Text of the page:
Or I guess you could use traditional to mean you only work with real wrought iron, the "traditional" material of the smith. Mild steel, a product of the Bessemer/Kelly process and then the open hearth, BOF, etc, dates to the mid 1850s for Bessemer and books written 35 years later were still talking about the "new" material and how it worked different from what they were used to. The Great Depression marked the common end of use wrought iron as it was more expensive to make...

Or you could mean you work only with charcoal as fuel as it has 2000+ years of being used for forging versus less than 1000 for using coal...

Or you use two single action bellows with a thrall to work them...

So in reality "working traditionally" really only tends to mean "I'm doing it right and everyone else is doing it wrong!"---There was a discussion once about "true path" blacksmithing to which a smith replied that he was a "twisted path" smith; and ever after I have used that term to refer to my work as well.

You can be a truly great smith and not need to have studied the history of the craft; but only how to use modern materials and techniques.  Far better to be that way than to mislead people making claims about how things were done that come from Hollywood, video games and fantasy books...

 

if you look at what is sold in the shops this days, you will see why someone would call his work traditional blacksmithing. 99% of lamps, gates, outdoor furniture, beds with some attempt at shaping them in scrolls, are made with hebo or similar machine and have never been heated, all worked cold and slapped together with bad electric welds that still have the spatter under the paint. 

I think that whoever sells his work as traditional blacksmith work, is simply attempting to differentiate forged from cold metal work and has no intention of going into intricate definitions or pretense of perfection. 

Sure, one can speculate ad libitum what constitutes traditional and this thread is proof of it. If to warrant the title of traditional one must use coal and can not use gas, I say pull the other one. What about steel? or we must use wrought iron or bust? The list goes on and it becomes immediately rather obvious that one can do a piece of art, forged in a way that the masters of 300 years ago would be proud, and use modern steel, gas forge, air power hammer and a Hofi hammer cast with modern methods.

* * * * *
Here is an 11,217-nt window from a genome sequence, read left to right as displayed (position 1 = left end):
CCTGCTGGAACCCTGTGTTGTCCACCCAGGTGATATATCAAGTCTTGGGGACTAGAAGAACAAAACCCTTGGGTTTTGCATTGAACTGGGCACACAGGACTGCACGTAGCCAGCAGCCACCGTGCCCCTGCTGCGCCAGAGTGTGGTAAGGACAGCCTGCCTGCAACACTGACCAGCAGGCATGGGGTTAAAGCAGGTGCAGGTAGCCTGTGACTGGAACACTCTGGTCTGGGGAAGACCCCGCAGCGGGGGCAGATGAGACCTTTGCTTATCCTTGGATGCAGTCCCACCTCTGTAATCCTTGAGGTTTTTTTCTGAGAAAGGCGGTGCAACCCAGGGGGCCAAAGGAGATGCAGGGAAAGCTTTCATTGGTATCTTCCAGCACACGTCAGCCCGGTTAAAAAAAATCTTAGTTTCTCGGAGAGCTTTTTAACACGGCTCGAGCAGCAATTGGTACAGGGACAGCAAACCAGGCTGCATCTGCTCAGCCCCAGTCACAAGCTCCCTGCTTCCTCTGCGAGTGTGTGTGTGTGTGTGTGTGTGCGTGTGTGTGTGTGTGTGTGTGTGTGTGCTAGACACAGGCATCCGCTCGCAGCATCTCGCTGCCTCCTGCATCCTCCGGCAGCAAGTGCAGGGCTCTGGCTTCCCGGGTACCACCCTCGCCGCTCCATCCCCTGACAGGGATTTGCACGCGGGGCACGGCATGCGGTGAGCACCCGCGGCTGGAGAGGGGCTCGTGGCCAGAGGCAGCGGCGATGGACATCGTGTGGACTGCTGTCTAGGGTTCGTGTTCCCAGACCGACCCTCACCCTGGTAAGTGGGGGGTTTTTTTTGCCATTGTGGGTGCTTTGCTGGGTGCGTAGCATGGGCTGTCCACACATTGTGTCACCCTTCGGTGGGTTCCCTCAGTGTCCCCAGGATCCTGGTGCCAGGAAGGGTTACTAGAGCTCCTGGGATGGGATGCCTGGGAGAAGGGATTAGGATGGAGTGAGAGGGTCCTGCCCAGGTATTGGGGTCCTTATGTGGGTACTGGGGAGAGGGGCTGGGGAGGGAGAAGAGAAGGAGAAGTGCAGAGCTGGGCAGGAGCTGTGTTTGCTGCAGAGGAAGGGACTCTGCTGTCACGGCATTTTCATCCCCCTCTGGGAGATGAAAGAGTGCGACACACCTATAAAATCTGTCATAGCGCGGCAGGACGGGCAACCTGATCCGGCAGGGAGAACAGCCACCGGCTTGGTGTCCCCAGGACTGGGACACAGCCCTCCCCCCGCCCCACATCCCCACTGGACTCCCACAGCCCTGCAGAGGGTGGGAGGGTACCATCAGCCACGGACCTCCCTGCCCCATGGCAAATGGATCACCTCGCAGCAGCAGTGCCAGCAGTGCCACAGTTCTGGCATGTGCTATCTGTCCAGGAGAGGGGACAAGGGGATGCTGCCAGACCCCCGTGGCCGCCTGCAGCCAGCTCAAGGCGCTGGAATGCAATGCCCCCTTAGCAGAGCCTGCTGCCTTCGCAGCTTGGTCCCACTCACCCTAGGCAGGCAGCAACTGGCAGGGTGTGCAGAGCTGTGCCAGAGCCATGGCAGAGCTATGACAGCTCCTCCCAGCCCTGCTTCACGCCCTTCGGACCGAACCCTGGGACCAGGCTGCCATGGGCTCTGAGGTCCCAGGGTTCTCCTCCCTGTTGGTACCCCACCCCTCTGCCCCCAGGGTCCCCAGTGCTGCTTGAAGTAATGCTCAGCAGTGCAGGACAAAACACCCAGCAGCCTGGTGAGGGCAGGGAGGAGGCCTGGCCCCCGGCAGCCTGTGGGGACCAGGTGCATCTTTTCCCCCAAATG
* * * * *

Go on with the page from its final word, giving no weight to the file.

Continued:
I am positive that the name "traditional" is used simply to say forged in fire and not twisted by a machine in India. That is my take :)

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In a thousand years someone will dig up my anvil, tools and propane forge...then they will find my creaky old bones laying against my slack tub with the fingers of my left hand firmly wrapped around a hammer. Will I have become an ancient traditional blacksmith that people spend inordinate amounts of time and energy to exactly emulate? Will they learn to forge left-handed because that was how it was done traditionally, with my example as proof? I think we often misinterpret and over interpret “traditional” because our collective memories are so short. We think of the Vikings as old or traditional when they are, in relation to the span of human history, likely as "modern" as us or any generation in between. Innovation and change are more traditional than a snapshot in time that we decide was the way things were done "traditionally".

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Traditional? Like The Blacksmith (no that is not a typo) selling authentic period correct hand made MIG welded squirrel cookers at ACW re-enactments traditional?

Or the many, many folks online selling "rot iron" traditional?

In a hundred years, folks will be bragging about their great grandpa who was a REAL blacksmith, with a hunk of RR track, a brake drum forge burning briquettes, and just, well, EVERYTHING!

 

And Thomas, *I* would certainly never call you niggardly in your post count!:o

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I new someone would catch that.

I personally don't have to wait a thousand years; a couple of decades ago a fellow needed some projects for a kid's "Viking Summer Camp" in Finland IIRC (TBI)  I sent him my instructions for making Viking style Penannular Brooches from heavy copper grounding wire.  He sent me a newspaper clipping as it was a big hit at the class---kids actually making Viking style *usable* items!  He kindly provided a translation and the paper mentioned that they were making these viking brooches using the instructions of "the ancient smith wilelm" (My SCA name mentioned in the instructions as I used to teach it at SCA events...)

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2 hours ago, Mtnstream said:

In a thousand years someone will dig up my anvil, tools and propane forge...then they will find my creaky old bones laying against my slack tub with the fingers of my left hand firmly wrapped around a hammer. Will I have become an ancient traditional blacksmith that people spend inordinate amounts of time and energy to exactly emulate? Will they learn to forge left-handed because that was how it was done traditionally, with my example as proof? I think we often misinterpret and over interpret “traditional” because our collective memories are so short. We think of the Vikings as old or traditional when they are, in relation to the span of human history, likely as "modern" as us or any generation in between. Innovation and change are more traditional than a snapshot in time that we decide was the way things were done "traditionally".